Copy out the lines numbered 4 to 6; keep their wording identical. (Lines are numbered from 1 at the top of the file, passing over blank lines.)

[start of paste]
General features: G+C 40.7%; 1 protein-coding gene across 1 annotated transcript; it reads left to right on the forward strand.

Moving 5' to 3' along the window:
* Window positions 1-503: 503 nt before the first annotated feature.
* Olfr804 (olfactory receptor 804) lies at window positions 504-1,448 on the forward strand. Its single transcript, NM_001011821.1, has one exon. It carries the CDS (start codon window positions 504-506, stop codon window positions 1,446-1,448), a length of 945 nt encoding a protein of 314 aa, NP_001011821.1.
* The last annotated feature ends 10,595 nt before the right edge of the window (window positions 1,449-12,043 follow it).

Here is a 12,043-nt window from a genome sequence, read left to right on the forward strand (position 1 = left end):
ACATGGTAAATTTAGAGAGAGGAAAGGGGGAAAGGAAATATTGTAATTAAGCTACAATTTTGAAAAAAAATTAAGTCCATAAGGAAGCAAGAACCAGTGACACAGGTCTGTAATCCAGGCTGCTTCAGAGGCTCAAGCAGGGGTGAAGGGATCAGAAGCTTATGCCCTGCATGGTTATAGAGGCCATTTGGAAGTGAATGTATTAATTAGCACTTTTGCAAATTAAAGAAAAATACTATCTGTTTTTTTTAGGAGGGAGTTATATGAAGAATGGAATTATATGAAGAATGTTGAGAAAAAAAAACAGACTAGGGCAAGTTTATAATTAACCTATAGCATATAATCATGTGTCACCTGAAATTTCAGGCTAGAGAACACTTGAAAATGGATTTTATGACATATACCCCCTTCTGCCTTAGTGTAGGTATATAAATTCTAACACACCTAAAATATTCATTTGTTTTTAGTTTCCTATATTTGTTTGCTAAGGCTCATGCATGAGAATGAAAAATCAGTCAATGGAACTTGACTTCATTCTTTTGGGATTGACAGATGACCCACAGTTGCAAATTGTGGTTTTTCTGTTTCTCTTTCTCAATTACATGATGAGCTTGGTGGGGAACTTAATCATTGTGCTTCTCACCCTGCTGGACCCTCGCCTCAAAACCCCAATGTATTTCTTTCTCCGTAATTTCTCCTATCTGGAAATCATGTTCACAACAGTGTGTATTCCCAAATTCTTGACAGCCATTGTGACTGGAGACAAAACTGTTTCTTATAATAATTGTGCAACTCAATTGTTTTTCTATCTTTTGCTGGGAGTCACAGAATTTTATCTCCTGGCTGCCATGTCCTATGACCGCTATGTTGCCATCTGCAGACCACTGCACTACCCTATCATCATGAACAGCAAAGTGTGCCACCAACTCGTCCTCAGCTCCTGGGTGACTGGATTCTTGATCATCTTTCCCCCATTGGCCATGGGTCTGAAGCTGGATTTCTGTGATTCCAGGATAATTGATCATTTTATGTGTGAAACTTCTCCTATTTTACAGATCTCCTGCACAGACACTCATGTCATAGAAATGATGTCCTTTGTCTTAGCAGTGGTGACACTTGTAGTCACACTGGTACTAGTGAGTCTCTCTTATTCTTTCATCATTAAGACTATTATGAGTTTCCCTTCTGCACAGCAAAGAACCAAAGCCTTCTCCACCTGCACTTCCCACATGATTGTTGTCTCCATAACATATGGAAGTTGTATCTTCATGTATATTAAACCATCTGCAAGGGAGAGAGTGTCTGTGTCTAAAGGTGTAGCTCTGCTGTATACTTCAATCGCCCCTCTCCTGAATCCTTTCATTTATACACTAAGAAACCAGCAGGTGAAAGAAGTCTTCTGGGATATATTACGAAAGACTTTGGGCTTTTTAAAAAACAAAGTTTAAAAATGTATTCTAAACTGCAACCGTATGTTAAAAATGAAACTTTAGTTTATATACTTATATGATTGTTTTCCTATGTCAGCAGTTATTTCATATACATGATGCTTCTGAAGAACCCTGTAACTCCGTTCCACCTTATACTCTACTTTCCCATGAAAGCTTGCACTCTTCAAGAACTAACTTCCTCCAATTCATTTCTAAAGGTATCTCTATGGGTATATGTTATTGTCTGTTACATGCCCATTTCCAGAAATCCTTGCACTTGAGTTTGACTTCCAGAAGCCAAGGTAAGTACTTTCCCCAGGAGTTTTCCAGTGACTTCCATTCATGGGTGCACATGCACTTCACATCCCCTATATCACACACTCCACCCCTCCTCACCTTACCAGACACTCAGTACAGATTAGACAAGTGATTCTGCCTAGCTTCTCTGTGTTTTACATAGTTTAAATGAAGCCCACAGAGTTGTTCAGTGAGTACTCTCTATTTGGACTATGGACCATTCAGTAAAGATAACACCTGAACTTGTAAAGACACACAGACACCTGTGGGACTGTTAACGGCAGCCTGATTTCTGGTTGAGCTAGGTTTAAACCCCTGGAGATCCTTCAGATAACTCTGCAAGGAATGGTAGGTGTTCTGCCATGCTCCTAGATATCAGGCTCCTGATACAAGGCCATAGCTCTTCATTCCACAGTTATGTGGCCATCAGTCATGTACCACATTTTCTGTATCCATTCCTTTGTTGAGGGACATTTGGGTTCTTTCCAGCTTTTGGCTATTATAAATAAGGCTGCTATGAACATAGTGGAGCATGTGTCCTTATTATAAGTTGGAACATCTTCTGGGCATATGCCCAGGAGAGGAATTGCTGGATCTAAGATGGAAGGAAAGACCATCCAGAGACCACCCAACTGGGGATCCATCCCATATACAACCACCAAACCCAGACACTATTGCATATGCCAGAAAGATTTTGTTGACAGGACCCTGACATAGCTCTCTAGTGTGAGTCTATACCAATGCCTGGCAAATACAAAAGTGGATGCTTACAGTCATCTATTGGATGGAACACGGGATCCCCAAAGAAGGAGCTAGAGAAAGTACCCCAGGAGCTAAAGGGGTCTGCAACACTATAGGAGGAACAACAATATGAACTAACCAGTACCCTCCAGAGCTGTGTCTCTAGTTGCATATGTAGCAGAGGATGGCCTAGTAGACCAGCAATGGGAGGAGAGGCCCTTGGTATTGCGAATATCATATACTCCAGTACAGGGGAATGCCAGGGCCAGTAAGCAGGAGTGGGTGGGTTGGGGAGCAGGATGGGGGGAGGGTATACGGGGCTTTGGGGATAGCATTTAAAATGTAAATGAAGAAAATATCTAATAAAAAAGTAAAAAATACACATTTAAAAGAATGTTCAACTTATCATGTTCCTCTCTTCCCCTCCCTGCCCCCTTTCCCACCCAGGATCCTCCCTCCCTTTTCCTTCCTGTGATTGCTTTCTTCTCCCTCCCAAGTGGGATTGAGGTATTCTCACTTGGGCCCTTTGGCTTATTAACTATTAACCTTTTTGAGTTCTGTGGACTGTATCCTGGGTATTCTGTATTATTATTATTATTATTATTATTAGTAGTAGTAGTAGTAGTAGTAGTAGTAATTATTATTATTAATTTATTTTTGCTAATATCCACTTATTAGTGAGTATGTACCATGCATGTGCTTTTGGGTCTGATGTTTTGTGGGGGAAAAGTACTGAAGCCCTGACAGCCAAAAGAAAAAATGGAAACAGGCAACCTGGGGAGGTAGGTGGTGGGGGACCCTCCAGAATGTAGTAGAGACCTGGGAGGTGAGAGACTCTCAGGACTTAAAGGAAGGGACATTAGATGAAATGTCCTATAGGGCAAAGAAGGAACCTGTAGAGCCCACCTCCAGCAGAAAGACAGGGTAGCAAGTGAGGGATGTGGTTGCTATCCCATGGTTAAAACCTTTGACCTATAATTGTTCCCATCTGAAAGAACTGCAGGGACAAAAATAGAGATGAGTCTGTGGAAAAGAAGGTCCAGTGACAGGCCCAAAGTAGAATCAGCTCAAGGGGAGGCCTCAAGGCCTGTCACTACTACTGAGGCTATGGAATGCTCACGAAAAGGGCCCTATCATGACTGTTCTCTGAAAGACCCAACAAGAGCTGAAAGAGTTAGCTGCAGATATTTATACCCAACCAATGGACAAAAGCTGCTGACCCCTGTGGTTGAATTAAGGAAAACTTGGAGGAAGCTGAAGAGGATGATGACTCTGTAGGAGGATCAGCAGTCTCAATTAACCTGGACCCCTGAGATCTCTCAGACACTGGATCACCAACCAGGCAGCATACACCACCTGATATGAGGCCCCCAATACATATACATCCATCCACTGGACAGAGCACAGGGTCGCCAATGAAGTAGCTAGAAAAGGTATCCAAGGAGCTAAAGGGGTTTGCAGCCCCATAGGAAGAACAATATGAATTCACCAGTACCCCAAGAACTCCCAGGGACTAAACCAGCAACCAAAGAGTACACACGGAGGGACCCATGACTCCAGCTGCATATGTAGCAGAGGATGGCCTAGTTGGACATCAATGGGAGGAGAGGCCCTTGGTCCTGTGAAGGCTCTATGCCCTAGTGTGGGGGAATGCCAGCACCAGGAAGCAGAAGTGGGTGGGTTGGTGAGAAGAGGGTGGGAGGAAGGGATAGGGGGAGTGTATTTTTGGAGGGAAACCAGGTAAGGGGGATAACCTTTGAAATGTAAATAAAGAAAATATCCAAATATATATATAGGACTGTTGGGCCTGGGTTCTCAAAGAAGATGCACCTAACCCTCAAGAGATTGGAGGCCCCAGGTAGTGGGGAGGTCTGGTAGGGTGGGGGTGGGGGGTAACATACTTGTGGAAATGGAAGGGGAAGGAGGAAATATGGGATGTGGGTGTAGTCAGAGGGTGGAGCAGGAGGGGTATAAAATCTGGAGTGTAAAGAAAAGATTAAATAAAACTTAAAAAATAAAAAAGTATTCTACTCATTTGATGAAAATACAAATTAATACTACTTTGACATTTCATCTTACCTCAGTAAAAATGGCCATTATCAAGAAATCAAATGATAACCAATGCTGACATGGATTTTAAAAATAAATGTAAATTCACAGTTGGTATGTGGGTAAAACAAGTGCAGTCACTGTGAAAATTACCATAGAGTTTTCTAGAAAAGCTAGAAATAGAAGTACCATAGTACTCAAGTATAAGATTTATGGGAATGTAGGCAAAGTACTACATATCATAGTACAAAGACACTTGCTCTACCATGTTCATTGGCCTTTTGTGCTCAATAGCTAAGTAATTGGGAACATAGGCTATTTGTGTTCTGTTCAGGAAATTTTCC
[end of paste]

* Olfr804 (olfactory receptor 804) lies at window positions 504-1,448 on the forward strand. Its single transcript, NM_001011821.1, has one exon. It carries the CDS (start codon window positions 504-506, stop codon window positions 1,446-1,448), a length of 945 nt encoding a protein of 314 aa, NP_001011821.1.
* The last annotated feature ends 10,595 nt before the right edge of the window (window positions 1,449-12,043 follow it).

Here is a 12,043-nt window from a genome sequence, read left to right on the forward strand (position 1 = left end):